Gradient Wind – winds that follow curved paths around high and low pressure cells. Speed of the wind depends on how close the isobars are L H PGF Coriolis Wind

Adding in Friction to Coriolis and PGF
Geostrophic Flow and Friction Causes parcel to slow down Coriolis decreases in strength Friction cases wind to lean towards the direction of the PGF Direction of MOTION! Coriolis, Fc PGF Friction

Adding in Friction to Coriolis and PGF
The addition of friction causes the wind to lean toward the PGF force (or in the direction of the low pressure) in both hemispheres. Because the Coriolis Force pulls wind to the right in the NH and to the left in the SH we see opposite wind directions when comparing the NH to the SH.

Surface Winds - Friction + Coriolis + PGF
The addition of friction causes the wind to lean toward the PGF force (or in the direction of the low pressure) in both hemispheres. Because the Coriolis Force pulls wind to the right in the NH and to the left in the SH we see opposite wind directions when comparing the NH to the SH.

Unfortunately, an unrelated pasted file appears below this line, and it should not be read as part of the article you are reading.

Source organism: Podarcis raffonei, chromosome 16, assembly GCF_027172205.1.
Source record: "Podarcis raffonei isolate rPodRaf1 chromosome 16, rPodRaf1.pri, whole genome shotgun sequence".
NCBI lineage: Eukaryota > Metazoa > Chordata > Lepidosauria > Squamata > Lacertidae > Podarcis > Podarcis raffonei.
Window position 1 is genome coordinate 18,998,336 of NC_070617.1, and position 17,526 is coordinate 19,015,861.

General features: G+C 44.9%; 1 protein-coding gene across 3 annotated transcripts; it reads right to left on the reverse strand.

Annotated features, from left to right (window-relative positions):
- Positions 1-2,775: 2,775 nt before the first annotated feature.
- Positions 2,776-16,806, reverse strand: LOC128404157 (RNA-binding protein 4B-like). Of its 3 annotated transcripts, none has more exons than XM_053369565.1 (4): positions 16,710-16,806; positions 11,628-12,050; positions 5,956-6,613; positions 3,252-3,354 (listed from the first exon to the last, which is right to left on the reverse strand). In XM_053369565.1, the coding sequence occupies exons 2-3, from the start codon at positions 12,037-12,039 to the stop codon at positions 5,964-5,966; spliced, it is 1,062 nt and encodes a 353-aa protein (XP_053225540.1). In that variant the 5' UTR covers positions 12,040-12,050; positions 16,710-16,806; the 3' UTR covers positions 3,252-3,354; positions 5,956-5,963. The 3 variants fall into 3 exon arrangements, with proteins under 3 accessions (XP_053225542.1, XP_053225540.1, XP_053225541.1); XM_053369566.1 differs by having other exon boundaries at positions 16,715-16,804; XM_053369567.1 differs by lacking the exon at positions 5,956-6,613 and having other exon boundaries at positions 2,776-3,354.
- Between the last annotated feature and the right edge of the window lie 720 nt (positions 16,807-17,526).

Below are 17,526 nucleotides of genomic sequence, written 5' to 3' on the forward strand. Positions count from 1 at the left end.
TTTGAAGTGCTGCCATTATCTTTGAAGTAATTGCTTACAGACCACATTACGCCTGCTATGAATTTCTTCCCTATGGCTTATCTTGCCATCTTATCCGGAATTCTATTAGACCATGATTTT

ISOBARS – PGF + Coriolis + Friction!

How Winds Generate Vertical Air Motion

Factors that Promote Vertical Airflow
Friction – can cause convergence and divergence When air moved from the smooth ocean to the “rough” land, the wind slows down Results convergence as air “pile up” upstream (like on a highway with construction). When air goes from land to ocean you see divergence and subsidence

Factors that Promote Vertical Airflow
Mountains – hinder the flow of air As air passes over it is compressed vertically, causing divergence aloft After going over, onto the lee side, air experiences vertical expansion… causing horizontal convergence.

“ Chapter 7- Circulation of the Atmosphere”

Scales of Atmospheric Motion
Time Scale Distance Scale Examples Macroscale Planetary Weeks or longer km Westerlies, trade winds Synoptic Days to weeks km Mid-latitude cyclones, anticyclones, hurricanes Mesoscale Minutes to hours 1-100 km Thunderstorms, tornadoes, and land-sea breeze Microscale Seconds to minutes <1 km Turbulence, dust devils and gusts

Large and Small Scale Winds